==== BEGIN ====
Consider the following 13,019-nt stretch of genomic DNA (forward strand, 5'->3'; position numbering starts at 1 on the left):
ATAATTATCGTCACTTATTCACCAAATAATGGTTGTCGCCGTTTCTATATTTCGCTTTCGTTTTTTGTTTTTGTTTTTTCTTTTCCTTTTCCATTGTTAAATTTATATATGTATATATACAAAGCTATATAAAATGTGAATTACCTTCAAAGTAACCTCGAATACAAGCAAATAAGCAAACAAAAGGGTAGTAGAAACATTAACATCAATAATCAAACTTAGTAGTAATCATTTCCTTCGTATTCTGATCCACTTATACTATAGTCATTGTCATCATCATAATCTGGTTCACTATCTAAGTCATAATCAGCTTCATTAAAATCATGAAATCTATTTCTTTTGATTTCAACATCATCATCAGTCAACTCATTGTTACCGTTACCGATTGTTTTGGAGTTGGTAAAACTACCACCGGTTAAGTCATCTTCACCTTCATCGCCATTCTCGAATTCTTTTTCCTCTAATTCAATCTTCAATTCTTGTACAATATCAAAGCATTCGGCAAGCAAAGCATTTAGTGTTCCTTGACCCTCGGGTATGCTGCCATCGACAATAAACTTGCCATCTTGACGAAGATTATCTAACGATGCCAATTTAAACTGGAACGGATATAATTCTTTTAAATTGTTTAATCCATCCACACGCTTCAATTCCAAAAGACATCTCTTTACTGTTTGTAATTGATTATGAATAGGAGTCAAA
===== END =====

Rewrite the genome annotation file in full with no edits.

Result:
Consider the following 13,019-nt stretch of genomic DNA (forward strand, 5'->3'; position numbering starts at 1 on the left):
ATAATTATCGTCACTTATTCACCAAATAATGGTTGTCGCCGTTTCTATATTTCGCTTTCGTTTTTTGTTTTTGTTTTTTCTTTTCCTTTTCCATTGTTAAATTTATATATGTATATATACAAAGCTATATAAAATGTGAATTACCTTCAAAGTAACCTCGAATACAAGCAAATAAGCAAACAAAAGGGTAGTAGAAACATTAACATCAATAATCAAACTTAGTAGTAATCATTTCCTTCGTATTCTGATCCACTTATACTATAGTCATTGTCATCATCATAATCTGGTTCACTATCTAAGTCATAATCAGCTTCATTAAAATCATGAAATCTATTTCTTTTGATTTCAACATCATCATCAGTCAACTCATTGTTACCGTTACCGATTGTTTTGGAGTTGGTAAAACTACCACCGGTTAAGTCATCTTCACCTTCATCGCCATTCTCGAATTCTTTTTCCTCTAATTCAATCTTCAATTCTTGTACAATATCAAAGCATTCGGCAAGCAAAGCATTTAGTGTTCCTTGACCCTCGGGTATGCTGCCATCGACAATAAACTTGCCATCTTGACGAAGATTATCTAACGATGCCAATTTAAACTGGAACGGATATAATTCTTTTAAATTGTTTAATCCATCCACACGCTTCAATTCCAAAAGACATCTCTTTACTGTTTGTAATTGATTATGAATAGGAGTCAAA